Secret hoard hidden by Auschwitz prisoners found in chimney during renovation work

When the workers stripped away post-war masonry they were astonished to find knives, forks, hooks, scissors, pieces of leather, cobbler's tools and parts of shoes obviously hidden by prisoners of the German-operated camp. nationalfonds.org

A secret stash of knives, forks, scissors, tools, pieces of leather and parts of shoes hidden by prisoners under a chimney has been found at Auschwitz.

The unusual hoard was discovered on April 21 in the former main camp Auschwitz I during work in block 17, which was used to house prisoners who worked outside the camp.

News of the find was reported a few days ago by Austria's National Fund for Victims of National Socialism, which is funding the renovation work in the block in order to host a new Austrian exhibition that will open next year.

It is thought that the objects may have been gathered as an escape kit or served as a kind of black-market currency.nationalfonds.org

As part of the renovation work, which started in September 2019, workers were removing additions made to the building in 1978 in order to restore it to its state during the war.

When the workers stripped away post-war masonry they were astonished to find knives, forks, hooks, scissors, pieces of leather, cobbler's tools and parts of shoes obviously hidden by prisoners of the German-operated camp.

Massed piles of spoons, forks and other personal items that visitors see when they tour the exhibitions have become an icon of the world’s largest recorded mass murder.

When the workers stripped away post-war masonry they were astonished to find knives, forks, hooks, scissors, pieces of leather, cobbler's tools and parts of shoes obviously hidden by prisoners of the German-operated camp.nationalfonds.org

However, those objects were confiscated from Jews when they arrived at Auschwitz II Birkenau, after which the majority were murdered in the gas chambers while a small proportion were registered as prisoners.

The items found under the chimney in block 17 are different in that were used and had value for prisoners when they were in the camp.

They would have provided them with a small advantage; an edge that in the camp conditions carefully calibrated by the Germans to extract maximum work for minimum input may have saved or extended lives.

The hoard was discovered at Auschwitz I during work in block 17, which was used to house prisoners who worked outside the camp.Nelson Pérez/CC BY-SA 3

Why the prisoners would hide the items and what exactly they were used for remains uncertain.

However, a press release from the Austrian fund suggested that the objects may have been gathered as an escape kit or served as a kind of black-market currency.

“These utensils, kept out of sight of the SS guards, were perhaps used by shoemakers, or to prepare an escape or simply to be able to eat,” fund secretary general Hannah Lessing said.

Around 1.1 million people died in Auschwitz I and Auschwitz II. The vast majority were Jews who were murdered in gas chambers.Public domain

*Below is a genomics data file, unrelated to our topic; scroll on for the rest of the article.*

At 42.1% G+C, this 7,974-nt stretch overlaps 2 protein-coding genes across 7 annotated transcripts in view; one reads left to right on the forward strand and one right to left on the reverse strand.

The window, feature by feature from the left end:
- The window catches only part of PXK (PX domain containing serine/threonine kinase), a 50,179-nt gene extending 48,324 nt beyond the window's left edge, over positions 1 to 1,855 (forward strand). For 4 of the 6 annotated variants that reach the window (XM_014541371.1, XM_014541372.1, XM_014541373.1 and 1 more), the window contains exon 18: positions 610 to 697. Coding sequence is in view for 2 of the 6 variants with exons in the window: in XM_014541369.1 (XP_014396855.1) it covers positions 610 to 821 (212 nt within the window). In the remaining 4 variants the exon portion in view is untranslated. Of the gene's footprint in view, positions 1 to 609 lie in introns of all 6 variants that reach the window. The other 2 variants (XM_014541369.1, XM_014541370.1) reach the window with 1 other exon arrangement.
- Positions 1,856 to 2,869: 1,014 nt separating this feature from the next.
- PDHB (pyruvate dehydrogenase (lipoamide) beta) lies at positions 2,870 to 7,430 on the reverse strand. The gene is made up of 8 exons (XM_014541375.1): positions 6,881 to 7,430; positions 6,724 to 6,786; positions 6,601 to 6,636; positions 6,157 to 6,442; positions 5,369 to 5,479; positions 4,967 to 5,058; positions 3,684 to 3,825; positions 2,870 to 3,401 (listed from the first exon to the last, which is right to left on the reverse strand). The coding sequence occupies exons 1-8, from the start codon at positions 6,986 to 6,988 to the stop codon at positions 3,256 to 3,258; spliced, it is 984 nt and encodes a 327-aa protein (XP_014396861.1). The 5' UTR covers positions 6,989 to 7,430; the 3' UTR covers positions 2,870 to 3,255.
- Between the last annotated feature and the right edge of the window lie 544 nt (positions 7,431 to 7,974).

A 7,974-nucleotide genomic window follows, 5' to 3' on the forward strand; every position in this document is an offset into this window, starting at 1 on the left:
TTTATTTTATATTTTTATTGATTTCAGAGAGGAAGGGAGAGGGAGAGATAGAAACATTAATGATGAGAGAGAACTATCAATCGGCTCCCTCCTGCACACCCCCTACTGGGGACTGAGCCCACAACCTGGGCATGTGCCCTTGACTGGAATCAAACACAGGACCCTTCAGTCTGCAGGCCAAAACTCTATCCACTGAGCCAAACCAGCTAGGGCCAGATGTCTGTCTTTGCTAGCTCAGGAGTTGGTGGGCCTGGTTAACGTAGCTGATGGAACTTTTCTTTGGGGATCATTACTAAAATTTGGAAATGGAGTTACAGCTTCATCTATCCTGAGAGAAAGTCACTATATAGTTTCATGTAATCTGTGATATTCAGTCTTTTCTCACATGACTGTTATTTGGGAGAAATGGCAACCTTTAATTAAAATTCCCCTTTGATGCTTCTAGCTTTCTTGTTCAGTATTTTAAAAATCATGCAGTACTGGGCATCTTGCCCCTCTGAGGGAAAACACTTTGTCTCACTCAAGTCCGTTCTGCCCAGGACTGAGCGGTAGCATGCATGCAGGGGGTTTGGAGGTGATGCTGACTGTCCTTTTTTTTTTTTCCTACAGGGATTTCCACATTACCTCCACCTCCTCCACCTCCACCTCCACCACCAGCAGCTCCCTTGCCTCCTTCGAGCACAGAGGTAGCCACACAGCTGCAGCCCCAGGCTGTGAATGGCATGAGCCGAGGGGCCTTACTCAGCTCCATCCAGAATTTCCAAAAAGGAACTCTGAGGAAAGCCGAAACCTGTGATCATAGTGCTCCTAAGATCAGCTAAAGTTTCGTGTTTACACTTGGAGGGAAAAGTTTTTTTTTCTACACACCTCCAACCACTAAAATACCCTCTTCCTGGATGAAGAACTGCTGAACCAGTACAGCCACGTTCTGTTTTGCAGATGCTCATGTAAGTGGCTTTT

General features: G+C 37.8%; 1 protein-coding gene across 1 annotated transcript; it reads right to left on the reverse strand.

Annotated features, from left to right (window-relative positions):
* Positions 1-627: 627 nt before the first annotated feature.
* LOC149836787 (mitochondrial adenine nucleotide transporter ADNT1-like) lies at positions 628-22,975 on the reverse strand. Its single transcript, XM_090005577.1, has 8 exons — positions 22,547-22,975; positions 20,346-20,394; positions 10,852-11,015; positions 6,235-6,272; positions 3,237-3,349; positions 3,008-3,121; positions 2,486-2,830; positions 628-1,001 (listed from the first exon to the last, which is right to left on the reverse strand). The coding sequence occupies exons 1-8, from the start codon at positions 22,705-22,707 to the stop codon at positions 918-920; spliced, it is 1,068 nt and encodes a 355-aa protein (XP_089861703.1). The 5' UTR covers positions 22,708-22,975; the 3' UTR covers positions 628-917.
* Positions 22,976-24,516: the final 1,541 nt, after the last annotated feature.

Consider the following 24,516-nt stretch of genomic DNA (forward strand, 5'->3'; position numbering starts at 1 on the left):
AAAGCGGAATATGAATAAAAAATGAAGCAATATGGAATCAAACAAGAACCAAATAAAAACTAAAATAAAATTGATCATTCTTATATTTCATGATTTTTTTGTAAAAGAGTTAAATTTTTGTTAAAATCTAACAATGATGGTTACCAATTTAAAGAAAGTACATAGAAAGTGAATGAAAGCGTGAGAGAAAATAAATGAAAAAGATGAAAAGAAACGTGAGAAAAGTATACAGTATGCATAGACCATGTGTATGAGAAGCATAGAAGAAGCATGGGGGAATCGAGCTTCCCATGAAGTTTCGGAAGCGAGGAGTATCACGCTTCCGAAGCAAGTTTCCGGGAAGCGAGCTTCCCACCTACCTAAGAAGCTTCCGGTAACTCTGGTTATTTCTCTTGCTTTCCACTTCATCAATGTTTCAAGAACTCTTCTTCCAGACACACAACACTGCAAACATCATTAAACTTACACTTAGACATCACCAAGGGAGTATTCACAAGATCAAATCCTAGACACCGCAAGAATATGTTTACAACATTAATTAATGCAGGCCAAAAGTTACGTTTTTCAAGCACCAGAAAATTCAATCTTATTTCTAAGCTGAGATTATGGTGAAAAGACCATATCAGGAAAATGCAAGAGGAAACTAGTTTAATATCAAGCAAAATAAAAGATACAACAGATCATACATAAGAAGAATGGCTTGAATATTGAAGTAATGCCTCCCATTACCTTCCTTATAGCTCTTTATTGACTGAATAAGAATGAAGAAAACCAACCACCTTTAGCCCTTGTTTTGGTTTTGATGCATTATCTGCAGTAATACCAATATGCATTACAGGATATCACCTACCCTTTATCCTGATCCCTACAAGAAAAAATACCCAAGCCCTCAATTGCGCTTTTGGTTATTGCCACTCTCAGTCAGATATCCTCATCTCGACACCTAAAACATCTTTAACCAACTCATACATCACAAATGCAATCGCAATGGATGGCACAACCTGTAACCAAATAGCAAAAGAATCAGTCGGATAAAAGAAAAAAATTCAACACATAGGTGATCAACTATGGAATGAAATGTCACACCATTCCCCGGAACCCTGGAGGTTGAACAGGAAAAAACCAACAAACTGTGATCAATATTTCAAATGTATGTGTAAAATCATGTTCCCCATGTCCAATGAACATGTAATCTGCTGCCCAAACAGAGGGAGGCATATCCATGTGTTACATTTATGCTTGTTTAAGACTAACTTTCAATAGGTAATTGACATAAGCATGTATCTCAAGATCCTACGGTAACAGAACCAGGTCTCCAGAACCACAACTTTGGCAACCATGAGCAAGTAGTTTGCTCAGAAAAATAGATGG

The fund’s structural consultant Johannes Hofmeister said that items may have been hidden in the chimney as the block was used to house chimney sweeps as well as other manual workers.

Survivor testimonies show that there were workshops in the basement of the block where, for example, baskets were woven.

The fund commissioned the renovation and restoration works in the block at the former concentration camp in Poland in preparation for an exhibition, which is due to open next year.

Auschwitz I was a concentration camp set up by Germany in May 1940 in a former Polish army barracks to imprison initially Polish political prisoners. By March 1941, 10,900 were imprisoned in the camp, most of them Poles. The camp was equipped with a gas chamber and three crematoria.PAP

The items were likely hidden in the chimney because block 17, one of 22 pre-war brick barrack buildings, was used to house manual workers.

“It's no coincidence that the chimney was used as a hiding place in the building, because chimney sweeps and craftsmen were imprisoned there. The testimonies of the survivors show that there were, for example, workshops where baskets were woven in the basement”, the chief builder from the Austrian foundation said.

The items have been carefully recovered, documented and handed over to the museum's conservation department, which will preserve and analyse them.

Auschwitz I was a concentration camp set up by Germany in May 1940 in a former Polish army barracks to imprison initially Polish political prisoners. By March 1941, 10,900 were imprisoned in the camp, most of them Poles. The camp was equipped with a gas chamber and three crematoria.

By August 1944, Auschwitz I held about 16,000 prisoners, roughly 10,000 Jews, 4,000 Poles, and 3,000 prisoners from other ethnic groups.Public domain

By August 1944, it held about 16,000 prisoners, roughly 10,000 Jews, 4,000 Poles, and 3,000 prisoners from other ethnic groups.

Auschwitz II Birkenau was opened as a branch of Auschwitz in March 1942, and served as a concentration camp and at the same time as a death camp.

Around 1.1 million people died in Auschwitz I and Auschwitz II. The vast majority were Jews who were murdered in gas chambers.

74,000 Poles died or were murdered in the Auschwitz complex, as well as approximately 21,000 Roma and Sinti and also Soviet POWs and prisoners of other nationalities.